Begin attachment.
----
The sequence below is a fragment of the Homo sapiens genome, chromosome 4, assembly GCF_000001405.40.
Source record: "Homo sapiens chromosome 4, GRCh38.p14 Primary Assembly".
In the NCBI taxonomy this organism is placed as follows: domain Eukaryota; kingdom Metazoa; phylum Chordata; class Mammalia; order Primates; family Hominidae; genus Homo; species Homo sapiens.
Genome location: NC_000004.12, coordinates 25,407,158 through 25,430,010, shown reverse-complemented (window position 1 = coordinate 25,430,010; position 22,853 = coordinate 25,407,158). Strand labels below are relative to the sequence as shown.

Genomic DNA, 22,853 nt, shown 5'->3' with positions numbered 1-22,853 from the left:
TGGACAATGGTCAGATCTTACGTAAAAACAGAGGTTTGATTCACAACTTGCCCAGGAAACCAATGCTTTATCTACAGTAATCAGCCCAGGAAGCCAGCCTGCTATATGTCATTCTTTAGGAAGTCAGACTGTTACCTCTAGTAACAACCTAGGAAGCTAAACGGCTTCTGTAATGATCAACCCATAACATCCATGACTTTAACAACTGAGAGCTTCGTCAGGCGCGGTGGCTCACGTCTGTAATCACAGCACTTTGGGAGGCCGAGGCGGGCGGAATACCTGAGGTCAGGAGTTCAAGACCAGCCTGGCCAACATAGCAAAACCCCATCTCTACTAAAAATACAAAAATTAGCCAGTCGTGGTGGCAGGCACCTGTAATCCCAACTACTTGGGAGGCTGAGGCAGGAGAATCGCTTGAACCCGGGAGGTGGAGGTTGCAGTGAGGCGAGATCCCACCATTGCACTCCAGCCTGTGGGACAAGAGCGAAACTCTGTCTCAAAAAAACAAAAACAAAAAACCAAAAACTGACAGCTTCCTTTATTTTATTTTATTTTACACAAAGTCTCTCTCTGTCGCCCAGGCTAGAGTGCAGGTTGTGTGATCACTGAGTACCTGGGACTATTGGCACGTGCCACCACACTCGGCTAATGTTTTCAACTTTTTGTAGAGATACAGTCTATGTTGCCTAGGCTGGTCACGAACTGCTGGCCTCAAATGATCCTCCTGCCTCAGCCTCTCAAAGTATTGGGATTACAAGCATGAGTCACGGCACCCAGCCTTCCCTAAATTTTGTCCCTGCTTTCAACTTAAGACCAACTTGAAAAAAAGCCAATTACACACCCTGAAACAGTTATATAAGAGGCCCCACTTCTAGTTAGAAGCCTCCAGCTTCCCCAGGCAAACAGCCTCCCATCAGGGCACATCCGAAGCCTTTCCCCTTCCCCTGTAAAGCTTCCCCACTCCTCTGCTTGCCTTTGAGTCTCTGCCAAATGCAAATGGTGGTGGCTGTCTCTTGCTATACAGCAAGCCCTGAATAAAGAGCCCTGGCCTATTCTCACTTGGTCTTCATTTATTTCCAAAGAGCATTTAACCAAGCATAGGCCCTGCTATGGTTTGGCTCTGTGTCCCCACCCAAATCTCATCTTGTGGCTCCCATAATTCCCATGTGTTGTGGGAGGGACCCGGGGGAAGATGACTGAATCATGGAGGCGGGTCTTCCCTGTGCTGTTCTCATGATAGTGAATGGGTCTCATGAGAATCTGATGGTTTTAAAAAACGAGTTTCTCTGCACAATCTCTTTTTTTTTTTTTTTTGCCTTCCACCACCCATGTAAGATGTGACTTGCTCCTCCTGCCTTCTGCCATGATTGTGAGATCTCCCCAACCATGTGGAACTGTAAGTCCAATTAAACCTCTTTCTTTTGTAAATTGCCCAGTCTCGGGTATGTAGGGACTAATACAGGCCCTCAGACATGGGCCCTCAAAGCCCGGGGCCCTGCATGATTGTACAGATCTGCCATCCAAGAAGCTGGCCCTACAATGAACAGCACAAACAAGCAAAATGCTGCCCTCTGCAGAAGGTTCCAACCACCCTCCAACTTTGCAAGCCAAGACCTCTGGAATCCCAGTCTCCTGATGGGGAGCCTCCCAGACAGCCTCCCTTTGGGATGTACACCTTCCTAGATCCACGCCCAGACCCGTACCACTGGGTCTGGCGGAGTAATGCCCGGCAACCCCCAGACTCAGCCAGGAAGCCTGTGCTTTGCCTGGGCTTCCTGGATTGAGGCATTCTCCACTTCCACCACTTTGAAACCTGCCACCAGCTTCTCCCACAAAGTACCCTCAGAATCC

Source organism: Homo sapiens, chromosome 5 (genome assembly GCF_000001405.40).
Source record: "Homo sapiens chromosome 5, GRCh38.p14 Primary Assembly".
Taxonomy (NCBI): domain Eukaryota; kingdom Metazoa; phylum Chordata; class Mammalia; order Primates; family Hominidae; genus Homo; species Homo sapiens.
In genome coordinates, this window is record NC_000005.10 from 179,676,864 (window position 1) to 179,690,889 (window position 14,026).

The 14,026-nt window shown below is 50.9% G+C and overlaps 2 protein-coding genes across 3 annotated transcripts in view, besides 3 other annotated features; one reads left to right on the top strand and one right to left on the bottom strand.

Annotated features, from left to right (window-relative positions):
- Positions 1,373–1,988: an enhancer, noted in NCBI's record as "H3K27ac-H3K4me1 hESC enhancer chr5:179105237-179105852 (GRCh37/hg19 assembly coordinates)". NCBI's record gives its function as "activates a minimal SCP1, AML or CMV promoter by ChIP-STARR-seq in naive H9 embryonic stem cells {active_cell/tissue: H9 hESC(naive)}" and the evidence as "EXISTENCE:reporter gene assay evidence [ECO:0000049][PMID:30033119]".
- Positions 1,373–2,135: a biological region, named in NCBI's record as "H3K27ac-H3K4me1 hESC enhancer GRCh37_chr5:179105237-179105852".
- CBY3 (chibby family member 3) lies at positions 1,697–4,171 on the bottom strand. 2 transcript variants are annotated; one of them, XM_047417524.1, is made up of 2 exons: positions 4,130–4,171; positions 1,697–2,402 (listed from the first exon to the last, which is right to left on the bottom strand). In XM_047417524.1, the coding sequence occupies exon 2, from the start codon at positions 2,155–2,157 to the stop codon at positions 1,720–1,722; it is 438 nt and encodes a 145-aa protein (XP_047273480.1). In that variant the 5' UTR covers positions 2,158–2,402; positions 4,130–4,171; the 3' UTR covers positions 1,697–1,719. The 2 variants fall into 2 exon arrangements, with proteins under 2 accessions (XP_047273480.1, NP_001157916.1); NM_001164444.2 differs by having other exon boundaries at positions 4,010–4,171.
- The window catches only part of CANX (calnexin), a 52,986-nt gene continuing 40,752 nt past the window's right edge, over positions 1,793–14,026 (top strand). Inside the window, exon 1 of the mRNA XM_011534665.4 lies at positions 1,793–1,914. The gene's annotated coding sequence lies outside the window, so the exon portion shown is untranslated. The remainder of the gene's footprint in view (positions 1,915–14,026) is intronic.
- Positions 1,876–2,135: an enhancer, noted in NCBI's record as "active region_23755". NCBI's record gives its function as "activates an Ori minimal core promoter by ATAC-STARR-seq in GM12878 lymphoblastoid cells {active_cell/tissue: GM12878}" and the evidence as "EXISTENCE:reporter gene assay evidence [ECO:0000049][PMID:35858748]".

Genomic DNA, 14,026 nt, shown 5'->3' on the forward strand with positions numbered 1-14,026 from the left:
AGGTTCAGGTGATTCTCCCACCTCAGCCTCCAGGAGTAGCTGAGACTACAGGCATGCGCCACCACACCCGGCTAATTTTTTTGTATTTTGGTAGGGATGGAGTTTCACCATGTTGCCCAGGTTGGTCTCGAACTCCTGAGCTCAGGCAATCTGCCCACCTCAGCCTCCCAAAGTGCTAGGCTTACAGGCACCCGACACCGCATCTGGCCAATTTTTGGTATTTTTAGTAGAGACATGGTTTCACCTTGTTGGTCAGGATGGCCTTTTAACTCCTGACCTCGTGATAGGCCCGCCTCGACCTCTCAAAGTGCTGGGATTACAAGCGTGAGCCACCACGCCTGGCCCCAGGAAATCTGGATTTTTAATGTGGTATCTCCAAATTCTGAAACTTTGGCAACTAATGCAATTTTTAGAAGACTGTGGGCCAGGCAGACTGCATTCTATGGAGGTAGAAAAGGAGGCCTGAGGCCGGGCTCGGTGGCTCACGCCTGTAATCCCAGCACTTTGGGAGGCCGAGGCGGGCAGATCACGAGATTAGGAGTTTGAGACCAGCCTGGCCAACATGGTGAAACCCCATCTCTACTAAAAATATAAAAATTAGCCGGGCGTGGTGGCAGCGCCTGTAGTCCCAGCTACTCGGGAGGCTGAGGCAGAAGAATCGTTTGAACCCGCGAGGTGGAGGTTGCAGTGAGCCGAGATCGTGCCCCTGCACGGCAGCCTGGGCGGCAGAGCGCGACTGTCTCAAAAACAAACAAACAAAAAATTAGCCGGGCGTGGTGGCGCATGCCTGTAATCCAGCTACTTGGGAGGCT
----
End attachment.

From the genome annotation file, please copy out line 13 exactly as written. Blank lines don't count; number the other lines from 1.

- Positions 1,373–1,988: an enhancer, noted in NCBI's record as "H3K27ac-H3K4me1 hESC enhancer chr5:179105237-179105852 (GRCh37/hg19 assembly coordinates)". NCBI's record gives its function as "activates a minimal SCP1, AML or CMV promoter by ChIP-STARR-seq in naive H9 embryonic stem cells {active_cell/tissue: H9 hESC(naive)}" and the evidence as "EXISTENCE:reporter gene assay evidence [ECO:0000049][PMID:30033119]".